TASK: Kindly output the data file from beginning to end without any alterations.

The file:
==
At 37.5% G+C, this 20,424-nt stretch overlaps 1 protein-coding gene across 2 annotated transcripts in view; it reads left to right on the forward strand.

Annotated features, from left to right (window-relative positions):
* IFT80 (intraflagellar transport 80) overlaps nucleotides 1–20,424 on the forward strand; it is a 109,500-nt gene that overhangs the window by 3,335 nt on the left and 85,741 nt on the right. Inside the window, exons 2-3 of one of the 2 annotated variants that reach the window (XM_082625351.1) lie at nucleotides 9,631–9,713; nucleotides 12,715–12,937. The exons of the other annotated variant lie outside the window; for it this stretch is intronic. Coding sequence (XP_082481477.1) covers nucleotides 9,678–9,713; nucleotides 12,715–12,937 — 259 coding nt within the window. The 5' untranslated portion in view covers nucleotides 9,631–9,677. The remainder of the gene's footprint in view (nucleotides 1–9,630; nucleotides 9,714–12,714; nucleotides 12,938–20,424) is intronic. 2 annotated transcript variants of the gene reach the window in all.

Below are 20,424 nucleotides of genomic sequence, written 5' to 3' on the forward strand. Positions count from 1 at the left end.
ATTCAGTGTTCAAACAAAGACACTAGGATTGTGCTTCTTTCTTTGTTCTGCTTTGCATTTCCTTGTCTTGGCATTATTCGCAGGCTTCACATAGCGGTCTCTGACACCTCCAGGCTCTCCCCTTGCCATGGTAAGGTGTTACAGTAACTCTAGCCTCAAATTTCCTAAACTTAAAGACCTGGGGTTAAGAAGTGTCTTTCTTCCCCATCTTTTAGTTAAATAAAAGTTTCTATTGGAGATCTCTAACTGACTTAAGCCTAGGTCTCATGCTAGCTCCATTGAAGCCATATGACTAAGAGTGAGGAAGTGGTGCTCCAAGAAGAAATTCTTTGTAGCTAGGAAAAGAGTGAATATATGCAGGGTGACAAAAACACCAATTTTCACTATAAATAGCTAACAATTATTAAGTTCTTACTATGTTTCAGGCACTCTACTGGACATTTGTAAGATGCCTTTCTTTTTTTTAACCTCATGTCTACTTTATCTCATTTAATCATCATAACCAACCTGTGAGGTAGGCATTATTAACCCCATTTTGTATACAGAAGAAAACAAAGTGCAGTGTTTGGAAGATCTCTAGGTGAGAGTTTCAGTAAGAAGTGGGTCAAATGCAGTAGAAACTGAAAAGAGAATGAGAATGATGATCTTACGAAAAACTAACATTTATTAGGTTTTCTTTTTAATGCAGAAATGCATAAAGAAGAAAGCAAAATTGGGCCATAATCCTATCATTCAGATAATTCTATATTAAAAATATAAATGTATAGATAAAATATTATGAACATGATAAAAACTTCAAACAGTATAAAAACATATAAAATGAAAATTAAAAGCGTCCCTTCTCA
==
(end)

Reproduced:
At 37.5% G+C, this 20,424-nt stretch overlaps 1 protein-coding gene across 2 annotated transcripts in view; it reads left to right on the forward strand.

Annotated features, from left to right (window-relative positions):
* IFT80 (intraflagellar transport 80) overlaps nucleotides 1–20,424 on the forward strand; it is a 109,500-nt gene that overhangs the window by 3,335 nt on the left and 85,741 nt on the right. Inside the window, exons 2-3 of one of the 2 annotated variants that reach the window (XM_082625351.1) lie at nucleotides 9,631–9,713; nucleotides 12,715–12,937. The exons of the other annotated variant lie outside the window; for it this stretch is intronic. Coding sequence (XP_082481477.1) covers nucleotides 9,678–9,713; nucleotides 12,715–12,937 — 259 coding nt within the window. The 5' untranslated portion in view covers nucleotides 9,631–9,677. The remainder of the gene's footprint in view (nucleotides 1–9,630; nucleotides 9,714–12,714; nucleotides 12,938–20,424) is intronic. 2 annotated transcript variants of the gene reach the window in all.

Below are 20,424 nucleotides of genomic sequence, written 5' to 3' on the forward strand. Positions count from 1 at the left end.
ATTCAGTGTTCAAACAAAGACACTAGGATTGTGCTTCTTTCTTTGTTCTGCTTTGCATTTCCTTGTCTTGGCATTATTCGCAGGCTTCACATAGCGGTCTCTGACACCTCCAGGCTCTCCCCTTGCCATGGTAAGGTGTTACAGTAACTCTAGCCTCAAATTTCCTAAACTTAAAGACCTGGGGTTAAGAAGTGTCTTTCTTCCCCATCTTTTAGTTAAATAAAAGTTTCTATTGGAGATCTCTAACTGACTTAAGCCTAGGTCTCATGCTAGCTCCATTGAAGCCATATGACTAAGAGTGAGGAAGTGGTGCTCCAAGAAGAAATTCTTTGTAGCTAGGAAAAGAGTGAATATATGCAGGGTGACAAAAACACCAATTTTCACTATAAATAGCTAACAATTATTAAGTTCTTACTATGTTTCAGGCACTCTACTGGACATTTGTAAGATGCCTTTCTTTTTTTTAACCTCATGTCTACTTTATCTCATTTAATCATCATAACCAACCTGTGAGGTAGGCATTATTAACCCCATTTTGTATACAGAAGAAAACAAAGTGCAGTGTTTGGAAGATCTCTAGGTGAGAGTTTCAGTAAGAAGTGGGTCAAATGCAGTAGAAACTGAAAAGAGAATGAGAATGATGATCTTACGAAAAACTAACATTTATTAGGTTTTCTTTTTAATGCAGAAATGCATAAAGAAGAAAGCAAAATTGGGCCATAATCCTATCATTCAGATAATTCTATATTAAAAATATAAATGTATAGATAAAATATTATGAACATGATAAAAACTTCAAACAGTATAAAAACATATAAAATGAAAATTAAAAGCGTCCCTTCTCA